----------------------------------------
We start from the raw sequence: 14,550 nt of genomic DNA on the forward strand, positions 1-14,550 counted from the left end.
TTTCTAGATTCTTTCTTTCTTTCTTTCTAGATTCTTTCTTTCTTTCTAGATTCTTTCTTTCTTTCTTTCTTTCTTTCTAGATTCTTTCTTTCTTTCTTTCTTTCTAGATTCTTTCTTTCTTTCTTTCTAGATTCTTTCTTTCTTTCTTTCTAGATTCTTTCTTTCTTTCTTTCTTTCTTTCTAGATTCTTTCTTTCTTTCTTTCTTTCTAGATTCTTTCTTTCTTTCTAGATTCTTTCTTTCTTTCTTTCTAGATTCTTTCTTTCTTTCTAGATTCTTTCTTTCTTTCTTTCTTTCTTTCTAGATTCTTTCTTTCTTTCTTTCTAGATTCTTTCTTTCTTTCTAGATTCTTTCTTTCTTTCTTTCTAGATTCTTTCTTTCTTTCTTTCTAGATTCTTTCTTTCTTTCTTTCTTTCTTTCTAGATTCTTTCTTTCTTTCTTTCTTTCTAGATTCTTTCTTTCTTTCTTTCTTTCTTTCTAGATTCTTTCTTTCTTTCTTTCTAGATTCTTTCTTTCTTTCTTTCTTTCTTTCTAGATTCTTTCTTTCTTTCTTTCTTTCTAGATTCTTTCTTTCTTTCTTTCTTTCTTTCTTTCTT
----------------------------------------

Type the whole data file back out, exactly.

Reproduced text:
We start from the raw sequence: 14,550 nt of genomic DNA on the forward strand, positions 1-14,550 counted from the left end.
TTTCTAGATTCTTTCTTTCTTTCTTTCTAGATTCTTTCTTTCTTTCTAGATTCTTTCTTTCTTTCTTTCTTTCTTTCTAGATTCTTTCTTTCTTTCTTTCTTTCTAGATTCTTTCTTTCTTTCTTTCTAGATTCTTTCTTTCTTTCTTTCTAGATTCTTTCTTTCTTTCTTTCTTTCTTTCTAGATTCTTTCTTTCTTTCTTTCTTTCTAGATTCTTTCTTTCTTTCTAGATTCTTTCTTTCTTTCTTTCTAGATTCTTTCTTTCTTTCTAGATTCTTTCTTTCTTTCTTTCTTTCTTTCTAGATTCTTTCTTTCTTTCTTTCTAGATTCTTTCTTTCTTTCTAGATTCTTTCTTTCTTTCTTTCTAGATTCTTTCTTTCTTTCTTTCTAGATTCTTTCTTTCTTTCTTTCTTTCTTTCTAGATTCTTTCTTTCTTTCTTTCTTTCTAGATTCTTTCTTTCTTTCTTTCTTTCTTTCTAGATTCTTTCTTTCTTTCTTTCTAGATTCTTTCTTTCTTTCTTTCTTTCTTTCTAGATTCTTTCTTTCTTTCTTTCTTTCTAGATTCTTTCTTTCTTTCTTTCTTTCTTTCTTTCTT